By: Kari Burnett, PAg, Regional Farm Business Management Specialist, Swift Current
As we begin 2017, there is always review of the year just past and looking forward to the new one. Some people set resolutions or goals for the year ahead. Time after time when I ask farmers if they have set any goals for their business the answer I hear is “to make money” or “to be profitable”. While there is absolutely nothing wrong with these goals, they lack the detail that makes them a SMART goal.
To be effective, goals should be SMART (Specific, Measureable, Attainable, Realistic, Timely).
Specific goals should answer the six “W” questions:
- Who (is involved)?
- What (do you want to accomplish)?
- Where (location)?
- When (a time frame)?
- Which (requirements and restraints)?
- Why (reasons/purpose/or benefits of accomplishing the objective)?
This term emphasizes the need for a specific goal over and against a more general one. To make goals specific, they must state exactly what is expected, why is it important, who’s involved, where is it going to happen and which attributes are important.
A measurable goal will usually answer questions such as: How much? How many? How will I know when it is accomplished? As the saying goes, if you can measure it, you can manage it.
The goal must be attainable. When you identify goals that are most important to you, you begin to figure out ways you can make them come true. You develop the attitudes, abilities, skills, and financial capacity to reach them. You begin seeing previously overlooked opportunities to bring yourself closer to the achievement of your goals. You can attain most any goal you set when you plan your steps wisely and establish a time frame that allows you to carry out those steps.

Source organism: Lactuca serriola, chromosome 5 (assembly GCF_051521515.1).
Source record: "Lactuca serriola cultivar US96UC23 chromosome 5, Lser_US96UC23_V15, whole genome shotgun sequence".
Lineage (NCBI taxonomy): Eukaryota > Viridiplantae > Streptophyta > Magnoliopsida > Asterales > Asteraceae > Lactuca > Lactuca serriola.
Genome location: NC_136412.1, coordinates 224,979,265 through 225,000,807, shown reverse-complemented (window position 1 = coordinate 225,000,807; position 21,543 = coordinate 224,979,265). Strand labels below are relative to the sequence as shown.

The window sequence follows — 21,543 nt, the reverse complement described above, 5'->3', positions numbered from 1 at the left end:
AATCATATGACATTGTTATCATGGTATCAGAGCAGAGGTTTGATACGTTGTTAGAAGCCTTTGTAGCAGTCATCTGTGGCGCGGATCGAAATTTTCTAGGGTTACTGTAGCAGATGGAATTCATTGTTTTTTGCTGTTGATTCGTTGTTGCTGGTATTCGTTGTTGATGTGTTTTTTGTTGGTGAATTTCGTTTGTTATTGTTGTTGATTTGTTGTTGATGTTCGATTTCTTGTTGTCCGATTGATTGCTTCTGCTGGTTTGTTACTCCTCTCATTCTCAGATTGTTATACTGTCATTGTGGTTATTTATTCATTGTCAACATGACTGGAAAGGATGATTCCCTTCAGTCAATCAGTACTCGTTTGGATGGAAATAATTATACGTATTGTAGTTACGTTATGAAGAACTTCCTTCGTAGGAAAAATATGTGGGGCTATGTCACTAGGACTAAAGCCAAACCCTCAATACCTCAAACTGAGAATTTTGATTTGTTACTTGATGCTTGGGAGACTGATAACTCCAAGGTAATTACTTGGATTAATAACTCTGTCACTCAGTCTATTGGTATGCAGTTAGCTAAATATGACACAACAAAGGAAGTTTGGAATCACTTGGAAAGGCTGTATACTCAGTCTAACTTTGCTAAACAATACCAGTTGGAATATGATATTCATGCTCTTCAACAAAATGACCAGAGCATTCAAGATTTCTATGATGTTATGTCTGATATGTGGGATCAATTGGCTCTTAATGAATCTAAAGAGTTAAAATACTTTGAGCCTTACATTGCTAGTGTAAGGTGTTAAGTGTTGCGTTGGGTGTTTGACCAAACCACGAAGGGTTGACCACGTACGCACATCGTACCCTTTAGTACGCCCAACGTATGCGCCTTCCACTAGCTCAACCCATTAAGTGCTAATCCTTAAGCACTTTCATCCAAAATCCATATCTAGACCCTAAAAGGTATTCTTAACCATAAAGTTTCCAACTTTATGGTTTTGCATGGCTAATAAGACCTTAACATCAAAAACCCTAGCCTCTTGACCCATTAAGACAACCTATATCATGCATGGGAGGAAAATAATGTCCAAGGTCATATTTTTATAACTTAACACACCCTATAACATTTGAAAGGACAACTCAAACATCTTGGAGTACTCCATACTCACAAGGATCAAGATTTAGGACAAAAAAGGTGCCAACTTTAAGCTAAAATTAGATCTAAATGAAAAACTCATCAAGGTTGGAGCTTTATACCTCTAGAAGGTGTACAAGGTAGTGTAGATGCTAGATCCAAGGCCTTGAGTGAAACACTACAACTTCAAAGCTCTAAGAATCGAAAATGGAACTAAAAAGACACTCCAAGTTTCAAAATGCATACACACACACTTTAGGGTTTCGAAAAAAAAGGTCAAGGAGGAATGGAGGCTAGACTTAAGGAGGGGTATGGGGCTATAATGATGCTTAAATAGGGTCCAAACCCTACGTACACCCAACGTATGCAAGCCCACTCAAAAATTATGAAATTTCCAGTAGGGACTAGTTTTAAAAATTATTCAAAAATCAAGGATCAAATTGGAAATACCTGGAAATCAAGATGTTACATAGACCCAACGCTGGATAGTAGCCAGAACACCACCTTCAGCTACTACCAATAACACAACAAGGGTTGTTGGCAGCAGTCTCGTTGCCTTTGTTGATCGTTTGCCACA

To be realistic, a goal must represent an objective toward which you are both willing and able to work. A goal can be both high and realistic, but you must truly believe you can accomplish the goal. But, be sure that every goal represents substantial progress. Set the bar high enough for a satisfying achievement! A high goal is frequently easier to reach than a low one because a low goal exerts low motivational force.
Time-bound goals are grounded with a time frame. A time-bound goal will usually answer the questions: When? What can I do six months from now? What can I do six weeks from now? What can I do today?
Dr. David Kohl, a professor of agricultural business and small business management at Virginia Tech – talks about the importance of setting goals: “80 per cent of all people have no goals, 16 per cent have mental goals (those that are not written down), and the remaining four per cent have goals that are written down. The 16 per cent who have mental goals will encounter profits three times higher than those without goals. The elite four per cent with goals written down will make nine times more than those without goals.”
Having SMART goals won’t guarantee a farm profit but it does keep you on target when used in decision making and can greatly improve your chances of success.
Financial assistance may be available through the Farm Business Development Initiative to help you cover the costs of business strategy training activities or working with consultants to develop a strategic plan. For more information contact the Swift Current Regional Office at (306) 778-8285 or contact the Agriculture Knowledge Centre at 1-866-457-2377.